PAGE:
–Which brings me to May oil.  When the exchange was still owned by the members, I was at a meeting where Jack Sander, the fiery chairman, was shouting (as he always did), “We’re not in the TRADING business!  We’re in the RISK MANAGEMENT business.”  Integrity.  Price discovery.  Orderly markets.  All out the window yesterday with May WTI trading down to NEGATIVE $40/bbl.  Anytime there has been a potential squeeze in a market, the exchange steps in and says participants MUST reduce positions to maintain an orderly market.  I’ve seen it happen many times, in grains (Feruzzi in soybeans), and even in rates with a squeeze on the CTD relative to open interest in treasury futures. 

–Any idiot knows that there is NO WHERE to store oil, and that facilities in Cushing and everywhere else are sated.  That’s why May oil was trading at a 5 or 6 dollar discount to June.  That’s why there are thousands of tankers loaded with oil floating on the high seas.  “Why, these prices look odd.  You can buy the May contract, store it for a month, sell June forward, and pick up 25% in a month.”  No.  You can’t.  If there is one thing I have learned, if prices look like they are way out of line, and they are SITTING there for days, I don’t care what the market is, or how much I might think I know, there’s a VERY GOOD reason that prices are where they are.  The exchange obviously knew there is no storage available, and hasn’t been for weeks.  So they cavalierly send out a note yesterday, “Oh, by the way, all these energy prices can trade negative.”  I asked people if that was the first they heard of it and most said yes.  One person told me the exchange had discussed it in early April.  It was definitely the first I had heard, ONE DAY before today’s expiry.  So May WTI plunges over $50 barrel to negative 40.  Open interest coming into yesterday was about 108k contracts.  A drop of $50 on 100k contracts is $5 billion.  Every clearing firm with anyone long May oil was obviously clearing positions.  At any price.  That dentist in Omaha who figured he’d dabble in futures since his practice is iced, is now going to be recommending crowns for each and every patient with a tooth ache, as his five contracts just cost him a quarter of a million dollars on Monday afternoon.  What should the exchange have done?  Said there is a CLEAR IMBALANCE due to reduced storage and transportation, ALL PARTICIPANTS must reduce positions or prove capability to take or make delivery.  NO NEGATIVE PRICES.  The market would have cleared at positive numbers, because the exchange has the power to force liquidations.  Shorts may have bid ten cents, but prices would not have gone negative, but for the exchange giving the green light to cause a massive price dislocation at the last minute.  There is no economic benefit to be derived by negative prices.   That’s in rates.  That’s in oil.  I don’t know what business the exchange is in, but it’s not in risk management any more.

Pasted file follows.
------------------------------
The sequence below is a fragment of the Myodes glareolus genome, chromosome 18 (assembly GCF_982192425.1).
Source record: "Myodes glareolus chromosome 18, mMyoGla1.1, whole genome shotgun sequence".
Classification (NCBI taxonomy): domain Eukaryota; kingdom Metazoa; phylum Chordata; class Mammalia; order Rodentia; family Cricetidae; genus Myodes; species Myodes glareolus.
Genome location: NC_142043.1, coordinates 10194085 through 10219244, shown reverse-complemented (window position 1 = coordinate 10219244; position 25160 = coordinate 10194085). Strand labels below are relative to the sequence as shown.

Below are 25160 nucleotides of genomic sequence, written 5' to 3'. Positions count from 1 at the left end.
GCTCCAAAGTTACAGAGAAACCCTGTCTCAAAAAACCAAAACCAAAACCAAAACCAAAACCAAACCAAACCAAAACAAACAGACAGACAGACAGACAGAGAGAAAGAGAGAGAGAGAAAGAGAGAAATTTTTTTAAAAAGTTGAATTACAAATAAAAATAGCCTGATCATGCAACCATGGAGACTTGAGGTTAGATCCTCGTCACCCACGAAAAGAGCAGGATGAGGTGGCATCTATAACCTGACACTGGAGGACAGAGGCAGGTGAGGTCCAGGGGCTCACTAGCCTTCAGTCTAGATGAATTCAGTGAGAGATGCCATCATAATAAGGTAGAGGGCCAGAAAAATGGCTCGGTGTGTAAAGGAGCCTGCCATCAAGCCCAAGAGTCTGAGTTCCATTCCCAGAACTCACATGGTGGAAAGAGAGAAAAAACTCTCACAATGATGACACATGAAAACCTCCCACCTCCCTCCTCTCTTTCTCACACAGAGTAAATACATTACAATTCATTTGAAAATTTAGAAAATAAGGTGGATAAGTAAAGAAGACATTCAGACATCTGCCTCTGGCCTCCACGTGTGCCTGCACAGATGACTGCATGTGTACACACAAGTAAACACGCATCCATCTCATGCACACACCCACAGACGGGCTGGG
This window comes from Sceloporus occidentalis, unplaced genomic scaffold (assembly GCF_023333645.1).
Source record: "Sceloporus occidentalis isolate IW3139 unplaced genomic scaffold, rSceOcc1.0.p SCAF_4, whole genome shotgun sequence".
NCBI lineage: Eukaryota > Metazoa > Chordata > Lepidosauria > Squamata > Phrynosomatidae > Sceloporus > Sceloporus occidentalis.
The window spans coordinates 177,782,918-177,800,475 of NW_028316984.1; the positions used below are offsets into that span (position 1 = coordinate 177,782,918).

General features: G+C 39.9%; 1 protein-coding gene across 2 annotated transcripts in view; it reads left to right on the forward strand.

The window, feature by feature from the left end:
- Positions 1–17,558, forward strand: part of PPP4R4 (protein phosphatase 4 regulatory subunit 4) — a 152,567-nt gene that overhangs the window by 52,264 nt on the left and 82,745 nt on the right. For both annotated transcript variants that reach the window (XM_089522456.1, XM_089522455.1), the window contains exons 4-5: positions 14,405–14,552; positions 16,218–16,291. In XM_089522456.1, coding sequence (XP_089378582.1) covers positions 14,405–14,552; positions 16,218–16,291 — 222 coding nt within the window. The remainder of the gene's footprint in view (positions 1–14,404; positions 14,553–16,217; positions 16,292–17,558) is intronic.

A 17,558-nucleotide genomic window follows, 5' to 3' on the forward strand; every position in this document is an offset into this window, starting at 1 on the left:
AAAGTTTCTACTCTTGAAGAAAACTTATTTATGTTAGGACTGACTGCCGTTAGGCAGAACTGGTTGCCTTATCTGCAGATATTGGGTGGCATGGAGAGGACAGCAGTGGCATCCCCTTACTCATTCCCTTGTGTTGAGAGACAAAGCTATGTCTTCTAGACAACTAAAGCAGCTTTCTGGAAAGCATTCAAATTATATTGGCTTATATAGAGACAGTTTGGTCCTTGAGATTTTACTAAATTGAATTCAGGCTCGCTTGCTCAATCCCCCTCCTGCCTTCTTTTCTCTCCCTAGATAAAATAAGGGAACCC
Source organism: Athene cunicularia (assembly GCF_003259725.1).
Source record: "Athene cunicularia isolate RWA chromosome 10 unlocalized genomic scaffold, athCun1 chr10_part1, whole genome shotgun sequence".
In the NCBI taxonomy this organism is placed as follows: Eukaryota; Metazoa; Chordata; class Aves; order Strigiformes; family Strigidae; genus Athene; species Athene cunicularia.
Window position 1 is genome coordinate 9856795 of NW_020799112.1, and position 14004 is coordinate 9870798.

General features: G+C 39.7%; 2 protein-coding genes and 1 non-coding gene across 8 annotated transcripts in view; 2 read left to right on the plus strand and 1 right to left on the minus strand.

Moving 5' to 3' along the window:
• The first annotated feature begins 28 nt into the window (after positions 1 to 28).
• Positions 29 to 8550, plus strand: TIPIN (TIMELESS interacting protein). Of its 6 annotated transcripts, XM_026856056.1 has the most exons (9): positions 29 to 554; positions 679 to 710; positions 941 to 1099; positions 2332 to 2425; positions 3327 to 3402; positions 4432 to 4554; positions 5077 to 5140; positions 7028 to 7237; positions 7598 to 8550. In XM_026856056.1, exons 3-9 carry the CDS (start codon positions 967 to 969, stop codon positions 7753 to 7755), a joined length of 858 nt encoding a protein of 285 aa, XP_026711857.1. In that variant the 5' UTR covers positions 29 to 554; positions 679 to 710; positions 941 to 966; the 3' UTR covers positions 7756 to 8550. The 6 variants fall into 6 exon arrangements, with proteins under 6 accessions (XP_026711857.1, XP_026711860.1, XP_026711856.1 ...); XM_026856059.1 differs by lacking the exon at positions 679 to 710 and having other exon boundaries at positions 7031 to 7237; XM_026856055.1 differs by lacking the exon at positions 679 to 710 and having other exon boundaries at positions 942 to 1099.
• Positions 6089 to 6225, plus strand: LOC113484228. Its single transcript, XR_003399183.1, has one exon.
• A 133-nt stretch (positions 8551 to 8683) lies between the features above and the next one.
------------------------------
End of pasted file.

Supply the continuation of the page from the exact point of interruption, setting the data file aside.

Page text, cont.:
Posted on April 21, 2020 at 5:38 am by alexmanzara · Permalink
In: Eurodollar Options

4 Responses

Subscribe to comments via RSS

  1. Written by Andi Çomo
    on April 21, 2020 at 10:07 pm

    That dentist bit had me chuckling hard

  2. Written by alexmanzara
    on April 25, 2020 at 7:40 am


  3. Written by DrHotDog
    on April 27, 2020 at 9:03 am

    The WTI contract no longer works for America’s oil situation. The US infrastructure was built to import and flow oil up from the Gulf to Cushing. If there had been a demand collpase like today back in 2005 much of the oil would have stayed on tankers in the Gulf and not cause Cushing to fill as fast.

    Now Cushing is getting hit by both directions. Prices cannot be based off Cushing. They need to switch to the Houston pricing for the contract.

    The WTI contract was made for a different world.

  4. Written by alexmanzara
    on April 30, 2020 at 8:48 am

    thanks. That sounds reasonable to me; delivery specs need to change

Subscribe to comments via RSS

Leave a Reply